The El Royale is a hotel straddling the border between California and Nevada, allowing for guests to stay in either state (though California costs a little more). Front desk clerk Miles Miller (Lewis Pullman) is surprised to have a handful of guests suddenly appear: Father Daniel Flynn (Jeff Bridges), poor black woman Darlene Sweet (Cynthia Erivo), fast talking vacuum salesman Laramie Seymour Sullivan (Jon Hamm) and foul-mouthed hippie chick Emily Summerspring (Dakota Johnson).
It quickly becomes apparent that other than the singer, nobody is who they appear to be. When Laramie checks into his room, he immediately begins looking for bugs… not insects, but surveillance equipment. It turns out he’s actually an undercover FBI agent there to retrieve bugs that were left to spy on someone, only in addition to the FBI bugs, he finds others hidden throughout the room. He goes exploring the hotel grounds and discovers a hallway leading to 2-way mirrors set up in each room. It’s here he finds the bizarre truths: the priest is digging beneath the floor of his room, the black woman he assumed was a simple worker is actually a fabulous singer, and the hippie has a young kidnapped woman with her!
As the film progresses, in the style of vaudevillian acts, we learn about each person’s past and how they came fated to have their paths cross at The El Royale, and watch their stories unfold as they interact with one another and try killing each other off. And it all comes to a head when a cult leader (Chris Hemsworth) comes looking for the girl Emily had tied up in her room.
Bad Times at the El Royale has a run-time of over 2 hours and 20 minutes… and you feel every second of it! It just drags on and on as you really have a handful of stories intersecting and masquerading as a single tale. To give credit to writer/director Drew Goddard (The Cabin In The Woods, World War Z, The Martian) each character is unique and has a great back story, and each would be a fantastic lead in their own very interesting movie. Unfortunately, these unique personalities and stories coming together for this fateful night isn’t nearly as good or cohesive as the individual parts and becomes little more than a cinematic cacophony – a long-winded one at that.
This is an ensemble, and each actor plays their part to the best of their abilities; Jeff Bridges shows he’s still a powerhouse performer, Jon Hamm does a great job, Dakota Johnson gives an interesting performance in her attempt to break out from the Fifty Shades franchise, and it’s always great to see Chris Hemsworth be someone other than Thor.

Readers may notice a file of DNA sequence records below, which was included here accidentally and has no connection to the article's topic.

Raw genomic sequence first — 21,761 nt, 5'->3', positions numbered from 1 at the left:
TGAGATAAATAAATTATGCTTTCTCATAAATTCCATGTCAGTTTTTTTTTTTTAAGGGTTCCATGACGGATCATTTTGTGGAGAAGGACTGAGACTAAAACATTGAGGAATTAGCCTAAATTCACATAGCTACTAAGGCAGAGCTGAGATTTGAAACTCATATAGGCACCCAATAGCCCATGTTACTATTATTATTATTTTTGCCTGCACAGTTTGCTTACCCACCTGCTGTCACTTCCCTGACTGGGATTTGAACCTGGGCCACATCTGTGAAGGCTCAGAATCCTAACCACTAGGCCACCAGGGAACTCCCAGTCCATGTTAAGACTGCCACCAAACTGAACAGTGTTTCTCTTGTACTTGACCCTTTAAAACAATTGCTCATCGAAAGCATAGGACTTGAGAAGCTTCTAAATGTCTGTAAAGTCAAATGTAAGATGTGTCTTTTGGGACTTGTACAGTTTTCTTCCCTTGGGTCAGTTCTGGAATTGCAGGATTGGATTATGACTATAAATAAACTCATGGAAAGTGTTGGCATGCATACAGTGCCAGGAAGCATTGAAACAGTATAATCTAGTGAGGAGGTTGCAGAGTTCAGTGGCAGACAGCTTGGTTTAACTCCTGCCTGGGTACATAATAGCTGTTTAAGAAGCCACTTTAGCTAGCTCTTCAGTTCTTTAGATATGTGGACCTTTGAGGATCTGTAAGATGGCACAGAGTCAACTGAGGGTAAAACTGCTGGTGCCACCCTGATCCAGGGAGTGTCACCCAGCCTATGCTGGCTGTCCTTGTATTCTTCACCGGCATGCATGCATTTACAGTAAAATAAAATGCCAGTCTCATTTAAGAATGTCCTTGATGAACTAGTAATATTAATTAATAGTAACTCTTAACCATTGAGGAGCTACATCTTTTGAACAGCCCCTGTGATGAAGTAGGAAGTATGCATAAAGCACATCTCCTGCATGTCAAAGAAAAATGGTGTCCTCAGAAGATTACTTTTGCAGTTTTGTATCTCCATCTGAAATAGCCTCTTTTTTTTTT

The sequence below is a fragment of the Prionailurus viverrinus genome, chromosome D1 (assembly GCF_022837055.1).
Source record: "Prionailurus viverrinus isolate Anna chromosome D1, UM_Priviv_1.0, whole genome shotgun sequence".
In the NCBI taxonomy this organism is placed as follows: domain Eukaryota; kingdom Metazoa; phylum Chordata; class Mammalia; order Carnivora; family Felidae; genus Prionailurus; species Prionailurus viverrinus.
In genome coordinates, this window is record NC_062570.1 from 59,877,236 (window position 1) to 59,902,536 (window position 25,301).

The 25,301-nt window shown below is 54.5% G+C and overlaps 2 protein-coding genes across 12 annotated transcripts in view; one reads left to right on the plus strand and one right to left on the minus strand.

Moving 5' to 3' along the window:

But the breakout performance here, both in terms of acting and singing, is Cynthia Erivo who’s mesmerizing in every meaning of the word. Just like last year when I said Hong Chau deserved on Oscar nod for her amazing performance in the terrible movie Downsizing, Cynthia Erivo needs an Oscar nod for this flick despite it being her first leading role in a feature film.
I’ll also say that production designer Martin Whist (The Predator, Night at the Museum 2, Cloverfield) did an amazing job creating the many looks of the El Royale – it’s elaborate lobby/restaurant combo, each of the unique rooms, the creepy spying hall, etc.
So, while Goddard gets credit for the various interesting characters, it would seem the blame for this movie being so disappointing rests solely on his own shoulders. It’s the story itself that makes this movie so “meh”. Not bad, per say, but certainly not good and a bit boring. There were so many story components that were such misfires it felt like a script in a low-level contest rather than a $32M budget film.
Sure, there were twists at every turn and you never knew what was coming next or from where, but there comes a time when things stop being exciting and start being just droll because we start expecting some kind of twist to occur and the excitement wears off. There’s also a McGuffin introduced that’s never full explained despite everyone making a big deal about it.
Some people will love Bad Times at the El Royale because of the characters, the cast, the overall look… but I feel that many will be disappointed by the second-half of the movie and start checking their watches to see how much time is left. It’s just too much story for one story!